Although a lot of research has emphasised the importance of promoting employees’ wellbeing, little has been done to provide clarity to the process or mechanism. For example, many workplace interventions are not structured, targeting individuals sporadically, instead of being integrated into an organisation’s unique practices and processes. This brings into question whether the programmes pursued by companies to promote employees’ wellbeing are robust and far-reaching in impact. There appears to be a lack of effectiveness in workplace mental health intervention as well as lack of focus on the positive wellbeing of employees. People do not like to be treated like robots. A programme that evolves out of a genuine concern for their wellbeing has a greater chance for success than one that mechanically seeks to “increase productivity” or “create an ideal work environment” based on a certain formula.

Investing in Mental Health at the Workplace

Employee wellbeing has implications for both the employee and the organisation. An employee with low wellbeing trudges along, and weighs down others, with emotional and psychological burden: he or she is also less productive, makes poorer decisions, and contributes less to the organisation (Danna & Griffin, 1999). The reverse is true: when an employee’s wellbeing is at its optimum, he or she will be able to perform optimally at the workplace. When organisations pay attention to the employees by providing the necessary growth and positive factors to promote and support their wellbeing, a reciprocal relationship is created, and it bears fruits in the form of improved job performance. As mental wellbeing also directly affects how employees think and feel about their job and organisation (Tov & Chan, 2012), it is critical that employers focus on their employees’ mental wellbeing as a way for their organisations to grow.

Furthermore, mental and cognitive skills such as creativity, relationship and emotional skills, autonomy and exchange of knowledge (all of which are closely associated with the wellbeing of individuals), have been identified as key factors contributing to individual and collective efficiency within a company. Thus, these valuable skills can be tapped upon if the company can create conditions to increase employees’ wellbeing (European Network for Workplace Health Promotion, 2010).

An enlightened organisation will be quick to recognise that protection and support (through the right policies and interventions) will go very far in shaping up employees’ wellbeing. The effects will be transformational; the organisation moves beyond maintaining the status quo (it is no longer contented with just the absence of mental disorders), to a higher state where every employee has a relationship bond with his or her workplace. This can only be possible if every aspect of wellbeing (physical and mental) is addressed, and supportive policies and interventions enable employees to face up to their health concerns without fear of stigma and discrimination.

Moving Forward: The Search for Local Solutions

There is a pressing need for change in workplace culture that is supported by public education. Stakeholders such as policymakers and some forward-looking companies have helped to set things in motion. However, progress would be limited if not accompanied by tangible changes in public attitude, and this will take some time. More research, especially within the local context, is also needed. Besides creating awareness among employers and staff, research has the potential to develop suitable workplace mental wellbeing interventions that are grounded on common factors found in organisations here in Singapore. These factors consist of both risk and protective factors; they include (but are not limited to) organisational changes, organisational support, recognising and rewarding work, organisational justice, corporate climate, psychosocial safety climate, physical environment and stigma in the workplace (Harvey et al., 2014). The manner in which an organisation functions in each of the above mentioned factors can have important outcomes on the health and wellbeing of employees and eventually, organisational effectiveness.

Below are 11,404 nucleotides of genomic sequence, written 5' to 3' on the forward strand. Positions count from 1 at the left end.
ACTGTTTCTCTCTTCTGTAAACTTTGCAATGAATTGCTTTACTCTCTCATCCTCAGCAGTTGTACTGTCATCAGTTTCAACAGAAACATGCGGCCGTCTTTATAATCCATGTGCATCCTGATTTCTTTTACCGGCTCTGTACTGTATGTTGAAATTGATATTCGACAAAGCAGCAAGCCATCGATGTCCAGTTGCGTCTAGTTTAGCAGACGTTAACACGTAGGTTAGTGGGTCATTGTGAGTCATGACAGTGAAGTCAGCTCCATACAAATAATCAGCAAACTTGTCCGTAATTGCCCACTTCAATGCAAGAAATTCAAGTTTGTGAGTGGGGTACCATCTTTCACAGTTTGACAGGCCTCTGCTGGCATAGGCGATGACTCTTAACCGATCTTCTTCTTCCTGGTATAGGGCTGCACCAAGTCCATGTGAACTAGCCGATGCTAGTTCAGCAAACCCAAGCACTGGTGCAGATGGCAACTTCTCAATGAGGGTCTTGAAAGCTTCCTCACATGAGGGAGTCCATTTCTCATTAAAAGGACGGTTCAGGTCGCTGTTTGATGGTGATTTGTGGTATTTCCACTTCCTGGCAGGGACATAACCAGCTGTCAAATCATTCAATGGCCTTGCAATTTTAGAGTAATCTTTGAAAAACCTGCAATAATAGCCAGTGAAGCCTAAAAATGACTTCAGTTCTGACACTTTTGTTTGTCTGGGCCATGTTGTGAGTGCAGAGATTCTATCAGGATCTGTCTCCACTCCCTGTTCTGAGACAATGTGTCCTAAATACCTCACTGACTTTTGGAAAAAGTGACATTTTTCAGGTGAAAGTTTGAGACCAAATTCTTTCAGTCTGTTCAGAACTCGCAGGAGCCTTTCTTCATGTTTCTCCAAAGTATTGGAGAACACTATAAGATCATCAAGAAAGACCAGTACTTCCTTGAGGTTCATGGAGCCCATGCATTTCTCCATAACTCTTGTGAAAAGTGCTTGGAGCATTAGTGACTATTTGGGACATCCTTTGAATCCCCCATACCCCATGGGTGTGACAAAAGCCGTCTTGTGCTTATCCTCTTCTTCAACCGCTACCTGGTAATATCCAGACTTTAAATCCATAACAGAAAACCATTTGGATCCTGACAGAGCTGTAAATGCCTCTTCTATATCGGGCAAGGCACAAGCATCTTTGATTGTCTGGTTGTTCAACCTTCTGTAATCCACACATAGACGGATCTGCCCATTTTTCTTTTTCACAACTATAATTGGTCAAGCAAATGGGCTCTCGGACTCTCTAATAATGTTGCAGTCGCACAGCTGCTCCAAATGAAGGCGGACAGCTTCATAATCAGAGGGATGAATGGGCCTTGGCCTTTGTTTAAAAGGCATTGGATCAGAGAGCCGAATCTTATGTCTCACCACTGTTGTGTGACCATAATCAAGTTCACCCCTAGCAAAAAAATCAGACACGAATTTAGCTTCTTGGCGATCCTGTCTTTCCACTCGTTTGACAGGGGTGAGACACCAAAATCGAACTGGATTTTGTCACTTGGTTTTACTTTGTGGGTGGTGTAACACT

It is important to note that organisation factors here may be different from those in the West. The notion of mental health itself differs widely across cultures and countries. Many of the perceived norms in highly-developed countries may be irrelevant; relying on them solely to guide our practices here in Singapore can be detrimental. Appreciating the historical context and the Asian cultural milieu is key. In many Asian countries for example, familial and traditional forms of care are often the preferred alternatives (Meshvara, 2002). Mental healthcare in the past was provided by family members together with religious persons in religious places such as temples, and this phenomenon persists into the modern era in these countries. Thus, improving mental health in Singapore requires a more holistic consideration of multiple relevant determinants such as historical, cultural and religious factors unique to our society, in the hope that culturally appropriate and evidence-based interventions (approaches and methods that have proven to be beneficial) can be recognised and implemented.

There is a lot of room in Singapore for the workplace mental health scene (in the areas of research and education) to expand, and expand we must as the stakes are high. A high level of mental wellbeing among the populace benefits employers, employees, and the society as a whole.

Chad Yip is a registered clinical psychologist who provides psychological assessment and treatment for children, adolescence and adults. He is also a clinical supervisor with the James Cook University, Australia (Singapore campus) clinical psychology team. Chad has received training in a variety of psychotherapeutic interventions and is trained in providing psychoeducational and neuropsychological assessments. His experiences also include working with the special needs, disadvantaged and forensic population